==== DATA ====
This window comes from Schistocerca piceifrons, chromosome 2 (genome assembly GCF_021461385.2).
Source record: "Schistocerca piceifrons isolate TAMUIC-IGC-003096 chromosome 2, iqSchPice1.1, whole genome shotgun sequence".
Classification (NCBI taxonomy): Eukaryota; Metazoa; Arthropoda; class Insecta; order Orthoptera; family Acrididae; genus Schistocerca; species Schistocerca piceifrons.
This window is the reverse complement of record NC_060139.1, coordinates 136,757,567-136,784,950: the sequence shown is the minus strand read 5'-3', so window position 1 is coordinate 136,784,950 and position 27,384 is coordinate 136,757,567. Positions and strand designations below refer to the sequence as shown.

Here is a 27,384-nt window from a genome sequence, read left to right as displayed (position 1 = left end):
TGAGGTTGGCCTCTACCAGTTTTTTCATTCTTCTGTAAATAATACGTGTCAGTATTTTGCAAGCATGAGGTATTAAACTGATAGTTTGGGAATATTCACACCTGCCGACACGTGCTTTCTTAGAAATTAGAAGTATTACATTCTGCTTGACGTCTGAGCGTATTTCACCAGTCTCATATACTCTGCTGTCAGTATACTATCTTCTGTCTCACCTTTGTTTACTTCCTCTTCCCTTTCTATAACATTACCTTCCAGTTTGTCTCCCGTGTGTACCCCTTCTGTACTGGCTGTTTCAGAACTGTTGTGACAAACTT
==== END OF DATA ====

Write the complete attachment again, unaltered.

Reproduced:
This window comes from Schistocerca piceifrons, chromosome 2 (genome assembly GCF_021461385.2).
Source record: "Schistocerca piceifrons isolate TAMUIC-IGC-003096 chromosome 2, iqSchPice1.1, whole genome shotgun sequence".
Classification (NCBI taxonomy): Eukaryota; Metazoa; Arthropoda; class Insecta; order Orthoptera; family Acrididae; genus Schistocerca; species Schistocerca piceifrons.
This window is the reverse complement of record NC_060139.1, coordinates 136,757,567-136,784,950: the sequence shown is the minus strand read 5'-3', so window position 1 is coordinate 136,784,950 and position 27,384 is coordinate 136,757,567. Positions and strand designations below refer to the sequence as shown.

Here is a 27,384-nt window from a genome sequence, read left to right as displayed (position 1 = left end):
TGAGGTTGGCCTCTACCAGTTTTTTCATTCTTCTGTAAATAATACGTGTCAGTATTTTGCAAGCATGAGGTATTAAACTGATAGTTTGGGAATATTCACACCTGCCGACACGTGCTTTCTTAGAAATTAGAAGTATTACATTCTGCTTGACGTCTGAGCGTATTTCACCAGTCTCATATACTCTGCTGTCAGTATACTATCTTCTGTCTCACCTTTGTTTACTTCCTCTTCCCTTTCTATAACATTACCTTCCAGTTTGTCTCCCGTGTGTACCCCTTCTGTACTGGCTGTTTCAGAACTGTTGTGACAAACTT